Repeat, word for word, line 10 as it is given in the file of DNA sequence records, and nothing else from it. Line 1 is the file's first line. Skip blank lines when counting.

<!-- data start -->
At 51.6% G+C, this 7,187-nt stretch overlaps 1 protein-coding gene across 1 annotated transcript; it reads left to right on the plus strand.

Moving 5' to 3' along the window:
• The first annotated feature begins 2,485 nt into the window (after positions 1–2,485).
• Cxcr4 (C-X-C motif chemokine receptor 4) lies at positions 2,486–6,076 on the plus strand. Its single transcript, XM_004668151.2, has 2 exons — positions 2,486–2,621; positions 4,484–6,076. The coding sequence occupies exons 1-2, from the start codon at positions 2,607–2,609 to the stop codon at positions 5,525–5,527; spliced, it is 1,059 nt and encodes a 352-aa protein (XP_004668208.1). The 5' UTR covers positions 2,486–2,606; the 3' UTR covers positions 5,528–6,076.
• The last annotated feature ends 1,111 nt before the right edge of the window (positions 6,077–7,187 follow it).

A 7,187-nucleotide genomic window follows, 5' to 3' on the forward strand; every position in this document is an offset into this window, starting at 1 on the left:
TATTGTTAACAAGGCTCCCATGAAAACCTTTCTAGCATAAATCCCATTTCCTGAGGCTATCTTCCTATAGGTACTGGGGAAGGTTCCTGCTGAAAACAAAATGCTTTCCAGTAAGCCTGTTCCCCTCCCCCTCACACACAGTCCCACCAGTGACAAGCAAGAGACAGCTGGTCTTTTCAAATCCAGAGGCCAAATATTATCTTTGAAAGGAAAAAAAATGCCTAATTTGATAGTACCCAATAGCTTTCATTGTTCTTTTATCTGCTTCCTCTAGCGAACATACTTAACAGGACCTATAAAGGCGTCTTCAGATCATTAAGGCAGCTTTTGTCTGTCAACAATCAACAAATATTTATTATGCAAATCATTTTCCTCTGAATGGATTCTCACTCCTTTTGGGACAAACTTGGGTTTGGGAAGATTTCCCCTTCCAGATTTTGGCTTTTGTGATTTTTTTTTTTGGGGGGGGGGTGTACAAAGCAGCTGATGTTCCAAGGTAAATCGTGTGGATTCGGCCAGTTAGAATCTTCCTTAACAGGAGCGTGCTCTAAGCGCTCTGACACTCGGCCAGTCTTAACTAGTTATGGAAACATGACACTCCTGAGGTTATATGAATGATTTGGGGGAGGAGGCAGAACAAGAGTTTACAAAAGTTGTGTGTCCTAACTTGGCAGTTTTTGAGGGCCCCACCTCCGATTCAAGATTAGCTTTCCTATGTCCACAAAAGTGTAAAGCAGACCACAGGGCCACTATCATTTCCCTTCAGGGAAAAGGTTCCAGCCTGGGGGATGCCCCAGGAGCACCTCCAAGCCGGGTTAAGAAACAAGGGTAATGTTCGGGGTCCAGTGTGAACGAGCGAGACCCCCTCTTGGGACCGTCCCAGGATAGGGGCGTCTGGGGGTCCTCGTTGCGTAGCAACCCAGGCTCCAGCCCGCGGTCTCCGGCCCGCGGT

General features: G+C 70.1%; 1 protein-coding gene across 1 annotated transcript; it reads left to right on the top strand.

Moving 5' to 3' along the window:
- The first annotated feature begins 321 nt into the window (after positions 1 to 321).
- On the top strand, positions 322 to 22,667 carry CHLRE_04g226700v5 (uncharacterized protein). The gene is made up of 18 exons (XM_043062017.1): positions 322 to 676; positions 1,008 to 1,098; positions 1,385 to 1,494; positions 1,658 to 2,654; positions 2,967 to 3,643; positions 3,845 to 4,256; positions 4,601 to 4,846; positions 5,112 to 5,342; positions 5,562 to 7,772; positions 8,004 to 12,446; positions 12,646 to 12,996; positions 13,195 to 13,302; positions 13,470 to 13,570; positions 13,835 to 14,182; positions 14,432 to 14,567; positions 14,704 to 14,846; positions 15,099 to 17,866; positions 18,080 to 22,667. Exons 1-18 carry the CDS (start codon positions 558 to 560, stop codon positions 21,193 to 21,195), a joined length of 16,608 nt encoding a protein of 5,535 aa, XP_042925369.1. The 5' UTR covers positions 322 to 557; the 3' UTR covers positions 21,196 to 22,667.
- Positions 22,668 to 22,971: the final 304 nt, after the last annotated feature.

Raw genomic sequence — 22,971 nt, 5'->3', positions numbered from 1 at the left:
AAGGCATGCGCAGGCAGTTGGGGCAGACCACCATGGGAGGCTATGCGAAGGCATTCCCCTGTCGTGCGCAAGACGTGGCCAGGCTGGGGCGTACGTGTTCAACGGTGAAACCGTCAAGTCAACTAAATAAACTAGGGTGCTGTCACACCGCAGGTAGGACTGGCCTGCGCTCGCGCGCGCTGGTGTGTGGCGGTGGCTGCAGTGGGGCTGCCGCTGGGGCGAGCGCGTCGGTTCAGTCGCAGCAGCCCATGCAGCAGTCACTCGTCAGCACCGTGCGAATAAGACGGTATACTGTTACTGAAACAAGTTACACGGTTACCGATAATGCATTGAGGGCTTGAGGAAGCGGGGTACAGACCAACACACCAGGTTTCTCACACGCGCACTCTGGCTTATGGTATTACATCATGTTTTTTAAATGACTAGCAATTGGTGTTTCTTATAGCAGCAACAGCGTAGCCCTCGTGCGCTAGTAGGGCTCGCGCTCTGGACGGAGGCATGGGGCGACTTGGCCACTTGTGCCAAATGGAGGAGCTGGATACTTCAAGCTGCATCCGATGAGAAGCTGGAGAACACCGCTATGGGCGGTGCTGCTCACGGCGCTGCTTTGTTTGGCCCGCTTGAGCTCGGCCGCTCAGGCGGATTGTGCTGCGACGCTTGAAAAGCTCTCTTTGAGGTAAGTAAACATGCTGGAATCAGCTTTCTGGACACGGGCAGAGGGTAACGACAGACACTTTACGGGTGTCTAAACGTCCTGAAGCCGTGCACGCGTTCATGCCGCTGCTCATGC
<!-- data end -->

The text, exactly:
- The first annotated feature begins 321 nt into the window (after positions 1 to 321).